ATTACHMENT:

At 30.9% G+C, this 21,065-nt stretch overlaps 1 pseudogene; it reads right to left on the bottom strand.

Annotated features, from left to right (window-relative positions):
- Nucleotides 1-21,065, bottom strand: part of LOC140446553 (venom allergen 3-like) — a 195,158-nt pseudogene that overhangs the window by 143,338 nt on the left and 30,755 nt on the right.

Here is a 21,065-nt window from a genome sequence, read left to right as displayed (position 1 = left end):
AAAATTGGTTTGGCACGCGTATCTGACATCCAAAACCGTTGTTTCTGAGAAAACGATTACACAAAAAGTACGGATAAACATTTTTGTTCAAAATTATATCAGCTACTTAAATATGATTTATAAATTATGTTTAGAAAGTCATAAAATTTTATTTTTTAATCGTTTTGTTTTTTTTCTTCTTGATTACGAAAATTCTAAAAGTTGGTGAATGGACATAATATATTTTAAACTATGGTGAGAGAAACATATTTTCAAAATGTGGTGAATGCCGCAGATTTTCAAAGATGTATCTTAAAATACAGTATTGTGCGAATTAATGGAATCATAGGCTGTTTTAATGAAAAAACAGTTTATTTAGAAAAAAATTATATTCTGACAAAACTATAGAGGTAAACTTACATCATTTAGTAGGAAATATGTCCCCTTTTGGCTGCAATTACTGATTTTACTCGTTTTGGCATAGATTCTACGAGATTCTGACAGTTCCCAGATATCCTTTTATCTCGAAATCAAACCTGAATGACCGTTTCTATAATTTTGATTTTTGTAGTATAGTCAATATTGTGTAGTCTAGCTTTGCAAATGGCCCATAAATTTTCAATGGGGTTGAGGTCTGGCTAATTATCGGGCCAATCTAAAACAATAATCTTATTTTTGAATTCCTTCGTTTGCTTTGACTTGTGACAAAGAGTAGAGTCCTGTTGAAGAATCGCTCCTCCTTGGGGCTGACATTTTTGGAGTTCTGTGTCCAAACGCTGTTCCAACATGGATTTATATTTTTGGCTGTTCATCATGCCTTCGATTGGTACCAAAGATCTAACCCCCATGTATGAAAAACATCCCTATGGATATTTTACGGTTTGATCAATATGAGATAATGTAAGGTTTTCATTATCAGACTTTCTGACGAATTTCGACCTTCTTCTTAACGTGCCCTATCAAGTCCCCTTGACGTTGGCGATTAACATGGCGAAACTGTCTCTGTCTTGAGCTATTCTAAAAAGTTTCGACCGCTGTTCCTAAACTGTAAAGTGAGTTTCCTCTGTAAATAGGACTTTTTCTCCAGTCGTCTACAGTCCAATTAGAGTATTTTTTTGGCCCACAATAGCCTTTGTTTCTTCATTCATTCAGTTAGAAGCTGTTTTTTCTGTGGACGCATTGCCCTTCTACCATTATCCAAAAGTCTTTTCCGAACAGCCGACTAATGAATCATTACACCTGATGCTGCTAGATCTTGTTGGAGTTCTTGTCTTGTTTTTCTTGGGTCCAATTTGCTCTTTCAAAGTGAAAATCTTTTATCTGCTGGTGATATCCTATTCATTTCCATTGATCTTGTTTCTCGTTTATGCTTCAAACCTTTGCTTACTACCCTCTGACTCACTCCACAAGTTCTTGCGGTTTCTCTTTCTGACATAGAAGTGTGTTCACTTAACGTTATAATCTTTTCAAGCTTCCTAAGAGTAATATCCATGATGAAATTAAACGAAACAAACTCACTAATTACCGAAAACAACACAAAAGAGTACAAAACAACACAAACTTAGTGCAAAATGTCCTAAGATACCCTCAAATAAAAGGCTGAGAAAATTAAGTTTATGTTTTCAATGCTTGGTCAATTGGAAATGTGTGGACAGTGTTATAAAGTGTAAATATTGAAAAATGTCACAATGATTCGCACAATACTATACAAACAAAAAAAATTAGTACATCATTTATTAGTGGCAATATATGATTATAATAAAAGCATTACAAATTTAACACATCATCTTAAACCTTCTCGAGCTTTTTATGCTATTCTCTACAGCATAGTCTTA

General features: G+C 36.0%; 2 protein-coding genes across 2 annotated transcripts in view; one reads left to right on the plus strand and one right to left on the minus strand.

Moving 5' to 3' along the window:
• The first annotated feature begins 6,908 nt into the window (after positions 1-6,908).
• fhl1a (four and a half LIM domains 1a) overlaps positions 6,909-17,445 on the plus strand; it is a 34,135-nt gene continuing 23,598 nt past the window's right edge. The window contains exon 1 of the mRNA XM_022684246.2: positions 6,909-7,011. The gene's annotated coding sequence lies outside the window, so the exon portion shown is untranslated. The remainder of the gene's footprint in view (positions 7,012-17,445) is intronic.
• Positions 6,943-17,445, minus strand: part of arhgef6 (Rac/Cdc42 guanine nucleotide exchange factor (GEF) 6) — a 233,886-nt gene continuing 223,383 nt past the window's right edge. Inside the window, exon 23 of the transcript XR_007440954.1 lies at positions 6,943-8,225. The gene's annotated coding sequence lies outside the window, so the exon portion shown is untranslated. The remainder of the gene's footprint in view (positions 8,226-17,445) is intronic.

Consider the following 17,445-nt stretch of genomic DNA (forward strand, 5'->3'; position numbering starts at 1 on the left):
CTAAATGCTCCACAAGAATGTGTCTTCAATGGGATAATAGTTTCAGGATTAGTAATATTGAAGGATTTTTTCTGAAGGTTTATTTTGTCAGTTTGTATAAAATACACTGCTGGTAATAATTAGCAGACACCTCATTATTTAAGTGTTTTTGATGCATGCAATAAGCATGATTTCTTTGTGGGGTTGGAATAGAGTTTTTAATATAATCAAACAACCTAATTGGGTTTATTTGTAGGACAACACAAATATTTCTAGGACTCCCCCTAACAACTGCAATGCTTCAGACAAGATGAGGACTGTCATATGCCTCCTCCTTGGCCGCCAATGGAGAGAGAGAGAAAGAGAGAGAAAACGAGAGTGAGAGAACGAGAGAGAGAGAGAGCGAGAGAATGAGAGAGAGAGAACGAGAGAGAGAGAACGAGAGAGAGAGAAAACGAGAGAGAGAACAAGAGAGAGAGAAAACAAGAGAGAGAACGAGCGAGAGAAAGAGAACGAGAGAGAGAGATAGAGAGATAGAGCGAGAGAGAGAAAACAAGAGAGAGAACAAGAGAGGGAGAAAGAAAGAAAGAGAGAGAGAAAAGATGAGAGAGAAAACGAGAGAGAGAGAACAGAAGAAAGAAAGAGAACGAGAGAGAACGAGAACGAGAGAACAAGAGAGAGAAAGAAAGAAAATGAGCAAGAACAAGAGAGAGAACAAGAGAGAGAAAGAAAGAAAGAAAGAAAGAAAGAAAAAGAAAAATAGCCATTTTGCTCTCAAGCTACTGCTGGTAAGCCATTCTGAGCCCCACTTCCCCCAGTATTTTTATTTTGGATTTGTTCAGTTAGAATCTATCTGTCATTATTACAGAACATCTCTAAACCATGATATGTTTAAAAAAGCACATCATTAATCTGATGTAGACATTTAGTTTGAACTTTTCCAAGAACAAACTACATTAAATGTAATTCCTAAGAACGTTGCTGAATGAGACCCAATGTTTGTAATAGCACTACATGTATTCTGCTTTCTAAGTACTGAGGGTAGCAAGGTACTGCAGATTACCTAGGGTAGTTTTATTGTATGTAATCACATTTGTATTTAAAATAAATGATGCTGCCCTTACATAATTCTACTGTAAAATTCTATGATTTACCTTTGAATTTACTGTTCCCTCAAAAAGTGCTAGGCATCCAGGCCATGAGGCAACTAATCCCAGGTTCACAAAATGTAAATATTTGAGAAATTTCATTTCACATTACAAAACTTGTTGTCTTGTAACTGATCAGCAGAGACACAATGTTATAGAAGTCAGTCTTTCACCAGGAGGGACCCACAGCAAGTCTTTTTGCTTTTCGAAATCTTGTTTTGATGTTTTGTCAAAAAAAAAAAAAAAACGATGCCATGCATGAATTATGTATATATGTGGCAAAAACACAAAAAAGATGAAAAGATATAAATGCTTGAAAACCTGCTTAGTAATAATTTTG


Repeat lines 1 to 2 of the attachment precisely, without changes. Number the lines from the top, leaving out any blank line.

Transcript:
At 30.9% G+C, this 21,065-nt stretch overlaps 1 pseudogene; it reads right to left on the bottom strand.

Annotated features, from left to right (window-relative positions):